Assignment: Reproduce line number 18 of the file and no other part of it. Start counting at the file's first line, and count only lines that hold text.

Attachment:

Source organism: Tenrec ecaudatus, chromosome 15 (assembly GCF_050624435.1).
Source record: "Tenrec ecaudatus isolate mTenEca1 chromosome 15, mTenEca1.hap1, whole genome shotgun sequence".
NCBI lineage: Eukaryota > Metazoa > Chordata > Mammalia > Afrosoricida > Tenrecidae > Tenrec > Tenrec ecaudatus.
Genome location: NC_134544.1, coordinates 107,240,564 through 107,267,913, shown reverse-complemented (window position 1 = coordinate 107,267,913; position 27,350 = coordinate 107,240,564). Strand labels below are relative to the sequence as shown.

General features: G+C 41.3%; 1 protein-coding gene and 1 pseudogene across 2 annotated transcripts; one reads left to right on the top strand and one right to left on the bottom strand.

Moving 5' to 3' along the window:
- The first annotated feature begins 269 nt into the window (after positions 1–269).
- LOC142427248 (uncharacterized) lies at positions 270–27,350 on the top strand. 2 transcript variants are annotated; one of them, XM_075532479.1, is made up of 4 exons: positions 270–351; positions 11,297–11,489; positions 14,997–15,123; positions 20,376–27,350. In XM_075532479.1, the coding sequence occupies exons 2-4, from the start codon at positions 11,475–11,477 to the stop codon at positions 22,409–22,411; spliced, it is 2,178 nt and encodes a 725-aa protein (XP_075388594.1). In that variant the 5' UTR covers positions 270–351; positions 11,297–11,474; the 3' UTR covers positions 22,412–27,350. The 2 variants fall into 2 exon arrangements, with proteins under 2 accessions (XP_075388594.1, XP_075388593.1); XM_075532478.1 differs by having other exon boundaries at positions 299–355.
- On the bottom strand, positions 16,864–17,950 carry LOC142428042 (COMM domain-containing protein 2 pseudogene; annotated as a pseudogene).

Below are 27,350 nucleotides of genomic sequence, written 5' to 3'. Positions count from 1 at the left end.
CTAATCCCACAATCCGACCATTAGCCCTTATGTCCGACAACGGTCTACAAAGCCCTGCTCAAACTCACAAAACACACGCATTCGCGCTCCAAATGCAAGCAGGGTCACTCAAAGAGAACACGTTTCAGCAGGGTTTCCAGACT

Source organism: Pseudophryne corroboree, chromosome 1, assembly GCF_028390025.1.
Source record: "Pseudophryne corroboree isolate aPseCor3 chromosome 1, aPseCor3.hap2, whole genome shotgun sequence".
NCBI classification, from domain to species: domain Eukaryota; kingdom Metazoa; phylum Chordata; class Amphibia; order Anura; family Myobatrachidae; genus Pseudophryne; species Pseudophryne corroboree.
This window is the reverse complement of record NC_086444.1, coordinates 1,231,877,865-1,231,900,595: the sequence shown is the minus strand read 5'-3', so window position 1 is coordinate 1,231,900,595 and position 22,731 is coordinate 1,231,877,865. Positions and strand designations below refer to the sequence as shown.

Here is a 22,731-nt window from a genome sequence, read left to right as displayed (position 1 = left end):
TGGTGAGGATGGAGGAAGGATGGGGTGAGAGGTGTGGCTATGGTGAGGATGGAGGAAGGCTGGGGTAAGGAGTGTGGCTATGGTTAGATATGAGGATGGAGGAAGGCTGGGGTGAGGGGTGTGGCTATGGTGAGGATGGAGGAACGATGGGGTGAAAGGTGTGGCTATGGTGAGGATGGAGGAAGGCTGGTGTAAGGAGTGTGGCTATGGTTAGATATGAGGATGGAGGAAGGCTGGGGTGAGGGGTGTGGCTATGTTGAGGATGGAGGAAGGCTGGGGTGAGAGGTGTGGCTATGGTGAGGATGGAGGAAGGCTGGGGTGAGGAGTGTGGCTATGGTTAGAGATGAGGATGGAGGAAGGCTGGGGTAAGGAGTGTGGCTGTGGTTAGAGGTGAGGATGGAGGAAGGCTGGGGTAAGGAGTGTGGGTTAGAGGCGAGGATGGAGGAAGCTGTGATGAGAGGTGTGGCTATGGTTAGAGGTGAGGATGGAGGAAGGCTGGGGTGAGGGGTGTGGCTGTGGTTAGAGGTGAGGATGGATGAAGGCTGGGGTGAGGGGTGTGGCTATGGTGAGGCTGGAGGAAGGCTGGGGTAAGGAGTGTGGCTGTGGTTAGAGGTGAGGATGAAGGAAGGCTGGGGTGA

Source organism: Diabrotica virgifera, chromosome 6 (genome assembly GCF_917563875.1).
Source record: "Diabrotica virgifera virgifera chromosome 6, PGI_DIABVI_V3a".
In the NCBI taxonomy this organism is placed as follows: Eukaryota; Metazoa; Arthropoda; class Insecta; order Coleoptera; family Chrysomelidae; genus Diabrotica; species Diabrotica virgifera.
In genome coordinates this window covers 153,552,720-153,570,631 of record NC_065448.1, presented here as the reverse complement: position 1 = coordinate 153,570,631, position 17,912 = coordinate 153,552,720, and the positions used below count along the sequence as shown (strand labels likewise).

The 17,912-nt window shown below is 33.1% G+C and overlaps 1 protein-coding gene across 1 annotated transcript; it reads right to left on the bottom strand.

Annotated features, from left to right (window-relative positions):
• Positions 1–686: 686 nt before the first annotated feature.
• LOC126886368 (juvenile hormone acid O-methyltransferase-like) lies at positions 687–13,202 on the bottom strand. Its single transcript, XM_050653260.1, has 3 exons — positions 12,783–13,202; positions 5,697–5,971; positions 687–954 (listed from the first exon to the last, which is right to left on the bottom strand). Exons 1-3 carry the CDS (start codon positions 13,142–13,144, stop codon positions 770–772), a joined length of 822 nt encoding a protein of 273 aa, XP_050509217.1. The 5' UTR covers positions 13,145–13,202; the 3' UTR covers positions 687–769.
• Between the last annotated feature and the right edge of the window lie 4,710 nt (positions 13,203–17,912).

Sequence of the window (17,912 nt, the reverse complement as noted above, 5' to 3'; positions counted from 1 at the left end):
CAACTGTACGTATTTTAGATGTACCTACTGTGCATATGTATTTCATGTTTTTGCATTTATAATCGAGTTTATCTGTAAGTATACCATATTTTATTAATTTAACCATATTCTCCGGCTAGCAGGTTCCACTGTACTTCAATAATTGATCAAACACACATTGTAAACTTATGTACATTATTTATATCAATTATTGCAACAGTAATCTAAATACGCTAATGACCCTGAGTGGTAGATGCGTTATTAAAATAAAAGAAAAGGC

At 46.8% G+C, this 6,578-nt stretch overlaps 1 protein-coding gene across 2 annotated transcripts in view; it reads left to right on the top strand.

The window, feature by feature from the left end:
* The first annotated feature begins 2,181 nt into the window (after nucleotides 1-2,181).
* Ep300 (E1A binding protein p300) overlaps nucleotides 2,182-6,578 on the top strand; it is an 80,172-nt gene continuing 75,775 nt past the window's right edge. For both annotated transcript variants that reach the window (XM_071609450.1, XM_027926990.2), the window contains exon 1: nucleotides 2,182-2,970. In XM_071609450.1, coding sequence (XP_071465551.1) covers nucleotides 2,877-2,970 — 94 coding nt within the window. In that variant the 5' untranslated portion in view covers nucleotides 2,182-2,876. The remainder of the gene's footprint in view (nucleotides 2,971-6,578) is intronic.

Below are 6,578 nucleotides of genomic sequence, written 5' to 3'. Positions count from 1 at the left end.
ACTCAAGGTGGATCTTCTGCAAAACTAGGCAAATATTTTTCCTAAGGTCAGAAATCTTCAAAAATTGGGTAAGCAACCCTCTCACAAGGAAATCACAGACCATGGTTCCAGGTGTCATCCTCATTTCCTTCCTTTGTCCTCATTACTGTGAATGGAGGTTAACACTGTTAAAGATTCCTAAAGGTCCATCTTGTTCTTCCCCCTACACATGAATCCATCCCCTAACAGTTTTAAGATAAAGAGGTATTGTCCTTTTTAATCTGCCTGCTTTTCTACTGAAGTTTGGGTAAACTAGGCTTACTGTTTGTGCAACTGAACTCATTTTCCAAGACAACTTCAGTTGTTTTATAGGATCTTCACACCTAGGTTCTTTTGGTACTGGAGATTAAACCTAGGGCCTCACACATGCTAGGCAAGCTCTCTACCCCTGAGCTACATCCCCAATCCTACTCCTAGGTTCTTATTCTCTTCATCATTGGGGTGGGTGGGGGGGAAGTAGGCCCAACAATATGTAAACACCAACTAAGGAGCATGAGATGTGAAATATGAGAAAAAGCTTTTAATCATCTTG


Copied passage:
Source organism: Diabrotica virgifera, chromosome 6 (genome assembly GCF_917563875.1).